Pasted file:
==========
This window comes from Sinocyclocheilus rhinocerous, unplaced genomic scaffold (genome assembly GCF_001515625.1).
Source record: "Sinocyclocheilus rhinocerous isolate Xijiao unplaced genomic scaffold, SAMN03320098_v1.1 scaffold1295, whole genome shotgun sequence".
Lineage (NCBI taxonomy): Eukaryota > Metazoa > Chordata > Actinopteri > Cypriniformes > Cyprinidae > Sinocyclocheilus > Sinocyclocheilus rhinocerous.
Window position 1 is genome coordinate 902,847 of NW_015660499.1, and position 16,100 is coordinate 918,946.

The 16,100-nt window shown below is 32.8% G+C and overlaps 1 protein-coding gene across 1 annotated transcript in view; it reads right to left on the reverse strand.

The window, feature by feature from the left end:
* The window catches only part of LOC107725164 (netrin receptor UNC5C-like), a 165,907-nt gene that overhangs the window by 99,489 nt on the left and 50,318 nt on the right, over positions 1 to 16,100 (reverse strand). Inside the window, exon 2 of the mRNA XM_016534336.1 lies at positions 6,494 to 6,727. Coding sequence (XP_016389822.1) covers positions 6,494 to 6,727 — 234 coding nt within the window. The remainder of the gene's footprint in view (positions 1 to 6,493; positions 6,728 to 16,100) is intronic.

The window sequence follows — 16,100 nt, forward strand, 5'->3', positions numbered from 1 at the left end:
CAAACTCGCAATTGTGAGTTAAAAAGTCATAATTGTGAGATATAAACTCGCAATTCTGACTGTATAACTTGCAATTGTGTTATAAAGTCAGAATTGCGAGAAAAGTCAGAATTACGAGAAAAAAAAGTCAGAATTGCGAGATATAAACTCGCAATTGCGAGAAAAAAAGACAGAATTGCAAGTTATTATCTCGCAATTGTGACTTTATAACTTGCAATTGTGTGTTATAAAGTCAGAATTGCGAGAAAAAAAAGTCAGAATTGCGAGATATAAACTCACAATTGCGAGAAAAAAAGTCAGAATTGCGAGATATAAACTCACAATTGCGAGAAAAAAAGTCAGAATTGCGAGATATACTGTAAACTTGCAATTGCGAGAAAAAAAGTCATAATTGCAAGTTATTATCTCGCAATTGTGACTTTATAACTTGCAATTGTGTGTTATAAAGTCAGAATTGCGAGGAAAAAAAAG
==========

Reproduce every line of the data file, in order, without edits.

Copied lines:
This window comes from Sinocyclocheilus rhinocerous, unplaced genomic scaffold (genome assembly GCF_001515625.1).
Source record: "Sinocyclocheilus rhinocerous isolate Xijiao unplaced genomic scaffold, SAMN03320098_v1.1 scaffold1295, whole genome shotgun sequence".
Lineage (NCBI taxonomy): Eukaryota > Metazoa > Chordata > Actinopteri > Cypriniformes > Cyprinidae > Sinocyclocheilus > Sinocyclocheilus rhinocerous.
Window position 1 is genome coordinate 902,847 of NW_015660499.1, and position 16,100 is coordinate 918,946.

The 16,100-nt window shown below is 32.8% G+C and overlaps 1 protein-coding gene across 1 annotated transcript in view; it reads right to left on the reverse strand.

The window, feature by feature from the left end:
* The window catches only part of LOC107725164 (netrin receptor UNC5C-like), a 165,907-nt gene that overhangs the window by 99,489 nt on the left and 50,318 nt on the right, over positions 1 to 16,100 (reverse strand). Inside the window, exon 2 of the mRNA XM_016534336.1 lies at positions 6,494 to 6,727. Coding sequence (XP_016389822.1) covers positions 6,494 to 6,727 — 234 coding nt within the window. The remainder of the gene's footprint in view (positions 1 to 6,493; positions 6,728 to 16,100) is intronic.

The window sequence follows — 16,100 nt, forward strand, 5'->3', positions numbered from 1 at the left end:
CAAACTCGCAATTGTGAGTTAAAAAGTCATAATTGTGAGATATAAACTCGCAATTCTGACTGTATAACTTGCAATTGTGTTATAAAGTCAGAATTGCGAGAAAAGTCAGAATTACGAGAAAAAAAAGTCAGAATTGCGAGATATAAACTCGCAATTGCGAGAAAAAAAGACAGAATTGCAAGTTATTATCTCGCAATTGTGACTTTATAACTTGCAATTGTGTGTTATAAAGTCAGAATTGCGAGAAAAAAAAGTCAGAATTGCGAGATATAAACTCACAATTGCGAGAAAAAAAGTCAGAATTGCGAGATATAAACTCACAATTGCGAGAAAAAAAGTCAGAATTGCGAGATATACTGTAAACTTGCAATTGCGAGAAAAAAAGTCATAATTGCAAGTTATTATCTCGCAATTGTGACTTTATAACTTGCAATTGTGTGTTATAAAGTCAGAATTGCGAGGAAAAAAAAG